Another theory of Bevo's etymology stems from a popular practice of adding "o" at the end of names in the early 20th century.

Nicar points to a popular cartoon called "Sherlocko the Monk," which was part of the "Hackshaw the Detective" comic strip. 

The Gus Mager-penned strip, which ran from 1913 to 1922, popularized the fad of adding an "o" to names of characters such as Knocko, Watso and Henpecko.

This later inspired the Marx brothers, Groucho, Chico and Harpo. 

Nicar suggests that the popularity of the comic strip and the Marx brothers could've had a hand in the ultimate decision to name Bevo. 

The final piece of the puzzle deals in yet another colloquialism. The usage of the word "beeves," or "beev," to describe cattle. It was fairly commonplace in Texas to use the word to describe the cow as a whole in the 19th and 20th centuries. 

The most famous example of this is in the William B. Travis letter from the siege at the Alamo, in which he cites the incursion of "20 to 30 head of beeves" into the walls of the doomed mission as proof that "the Lord is on our side."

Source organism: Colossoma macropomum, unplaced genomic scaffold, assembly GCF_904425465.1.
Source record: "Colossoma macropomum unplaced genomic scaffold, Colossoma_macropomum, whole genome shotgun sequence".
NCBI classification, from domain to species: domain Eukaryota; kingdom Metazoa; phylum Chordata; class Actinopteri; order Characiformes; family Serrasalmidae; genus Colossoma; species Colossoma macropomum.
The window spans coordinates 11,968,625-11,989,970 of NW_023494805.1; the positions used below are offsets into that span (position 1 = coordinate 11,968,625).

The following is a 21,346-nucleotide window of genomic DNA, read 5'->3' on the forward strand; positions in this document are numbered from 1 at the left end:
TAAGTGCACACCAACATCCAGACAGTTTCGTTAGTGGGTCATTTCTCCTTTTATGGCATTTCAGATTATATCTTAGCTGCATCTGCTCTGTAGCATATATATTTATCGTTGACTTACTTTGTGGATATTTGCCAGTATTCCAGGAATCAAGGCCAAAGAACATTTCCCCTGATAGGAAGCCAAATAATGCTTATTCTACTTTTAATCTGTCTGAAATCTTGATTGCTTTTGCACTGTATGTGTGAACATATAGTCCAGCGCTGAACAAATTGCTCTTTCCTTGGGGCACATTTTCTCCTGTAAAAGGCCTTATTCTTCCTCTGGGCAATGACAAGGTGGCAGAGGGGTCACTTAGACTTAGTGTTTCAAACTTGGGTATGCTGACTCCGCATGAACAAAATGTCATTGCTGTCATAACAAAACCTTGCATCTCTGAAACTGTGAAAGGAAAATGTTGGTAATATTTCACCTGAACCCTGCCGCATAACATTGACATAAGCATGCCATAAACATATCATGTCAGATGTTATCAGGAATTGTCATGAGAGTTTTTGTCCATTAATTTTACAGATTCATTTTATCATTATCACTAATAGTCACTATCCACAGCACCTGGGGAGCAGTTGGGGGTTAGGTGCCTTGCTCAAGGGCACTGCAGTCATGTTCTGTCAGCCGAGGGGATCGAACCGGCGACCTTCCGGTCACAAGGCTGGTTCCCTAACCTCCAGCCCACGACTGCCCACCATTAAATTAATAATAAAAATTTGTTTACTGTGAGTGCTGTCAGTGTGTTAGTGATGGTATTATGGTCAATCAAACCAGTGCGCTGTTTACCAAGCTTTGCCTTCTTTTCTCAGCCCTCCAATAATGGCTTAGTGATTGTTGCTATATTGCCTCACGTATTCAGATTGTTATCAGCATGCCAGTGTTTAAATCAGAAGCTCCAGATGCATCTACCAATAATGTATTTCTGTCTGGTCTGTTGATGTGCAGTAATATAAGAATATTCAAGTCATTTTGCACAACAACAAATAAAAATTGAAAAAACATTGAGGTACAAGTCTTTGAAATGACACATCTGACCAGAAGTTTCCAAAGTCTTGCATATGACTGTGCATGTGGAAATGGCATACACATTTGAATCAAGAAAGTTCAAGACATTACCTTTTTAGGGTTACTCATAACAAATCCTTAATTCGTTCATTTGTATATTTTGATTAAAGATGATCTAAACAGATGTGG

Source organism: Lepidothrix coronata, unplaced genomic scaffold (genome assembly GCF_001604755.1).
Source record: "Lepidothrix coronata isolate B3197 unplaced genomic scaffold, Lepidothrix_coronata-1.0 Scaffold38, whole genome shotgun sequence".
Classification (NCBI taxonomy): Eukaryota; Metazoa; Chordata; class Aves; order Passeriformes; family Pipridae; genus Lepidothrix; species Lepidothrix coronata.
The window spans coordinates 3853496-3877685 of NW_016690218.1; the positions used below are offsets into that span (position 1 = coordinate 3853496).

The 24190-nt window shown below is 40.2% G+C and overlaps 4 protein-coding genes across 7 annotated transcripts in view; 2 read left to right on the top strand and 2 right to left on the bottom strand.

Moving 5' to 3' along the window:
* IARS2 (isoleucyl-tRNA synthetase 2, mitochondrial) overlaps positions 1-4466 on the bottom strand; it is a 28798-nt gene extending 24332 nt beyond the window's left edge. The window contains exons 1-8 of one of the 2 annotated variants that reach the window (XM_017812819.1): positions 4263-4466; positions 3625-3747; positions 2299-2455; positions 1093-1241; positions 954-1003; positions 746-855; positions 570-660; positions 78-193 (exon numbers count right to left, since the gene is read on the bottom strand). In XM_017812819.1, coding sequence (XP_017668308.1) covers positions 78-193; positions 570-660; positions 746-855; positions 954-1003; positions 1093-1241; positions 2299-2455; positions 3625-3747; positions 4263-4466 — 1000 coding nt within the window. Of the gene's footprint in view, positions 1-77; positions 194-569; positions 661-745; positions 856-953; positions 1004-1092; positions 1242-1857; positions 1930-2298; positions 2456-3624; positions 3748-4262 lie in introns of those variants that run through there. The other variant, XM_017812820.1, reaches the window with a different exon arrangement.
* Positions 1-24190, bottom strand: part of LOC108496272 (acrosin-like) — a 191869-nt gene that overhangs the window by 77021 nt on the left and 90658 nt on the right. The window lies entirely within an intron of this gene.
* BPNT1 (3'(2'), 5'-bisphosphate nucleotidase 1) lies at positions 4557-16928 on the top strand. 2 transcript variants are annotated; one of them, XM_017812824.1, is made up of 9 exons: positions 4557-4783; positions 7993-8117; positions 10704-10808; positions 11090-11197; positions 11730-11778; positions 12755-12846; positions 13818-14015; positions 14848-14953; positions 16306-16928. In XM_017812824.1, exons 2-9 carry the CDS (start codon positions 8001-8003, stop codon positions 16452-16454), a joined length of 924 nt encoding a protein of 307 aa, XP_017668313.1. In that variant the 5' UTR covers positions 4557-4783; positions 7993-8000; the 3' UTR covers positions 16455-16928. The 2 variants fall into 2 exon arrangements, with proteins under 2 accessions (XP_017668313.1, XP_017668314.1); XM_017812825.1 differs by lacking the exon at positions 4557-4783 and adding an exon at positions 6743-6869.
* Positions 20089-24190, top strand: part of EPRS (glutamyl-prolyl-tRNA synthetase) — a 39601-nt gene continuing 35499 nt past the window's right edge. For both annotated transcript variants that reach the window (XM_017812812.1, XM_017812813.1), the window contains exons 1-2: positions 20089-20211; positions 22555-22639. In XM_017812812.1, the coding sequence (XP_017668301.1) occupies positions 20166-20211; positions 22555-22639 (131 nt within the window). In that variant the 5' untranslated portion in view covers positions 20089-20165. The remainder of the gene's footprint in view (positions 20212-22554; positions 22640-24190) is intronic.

Nicar says he thinks it was a combination of all three factors, but he's still searching for that smoking gun. 

Whatever the case may be, the first Bevo was shipped out to the Iglehart Ranch west of Austin in 1917. It reportedly cost $10 a day to feed the beast, which made only one appearance and didn't inspire near the level of fondness as its descendants, which have gone on to attend inaugurations and be inducted into the College Football Hall of Fame.

The first two Bevos were met with relative antipathy. In the first three decades of the university's use of a live longhorn as a mascot, the two Bevos made one appearance each – the first against A&M in 1916 and the second against SMU in  1932, when a Mustang yell leader threw a megaphone at him.

The school didn't solidify the mascot until after World War II, when the university dedicated money to Bevo's care and assigned wranglers, the Silver Spurs. 

But no Bevo had it worse than that first one. In 1919, after years on that ranch, the school decided he wasn't worth the cost or effort anymore.

"It finally dawned on us that Bevo was more of a liability than an asset," the former athletic director Bellmont told the Statesman in 1932. "After leaving him on the Iglehart ranch for nearly a year he was brought into town again, slaughtered and barbecued."

But, while the first Bevo didn't go quietly into that green pasture, as every other Bevo has, his death did serve a purpose.

He was served at the 1919 season banquet attended by both Longhorns and Aggies alike. His hide was divided in two, with one half going to Texas and the other half – which still bore the 13-0 brand –going to A&M.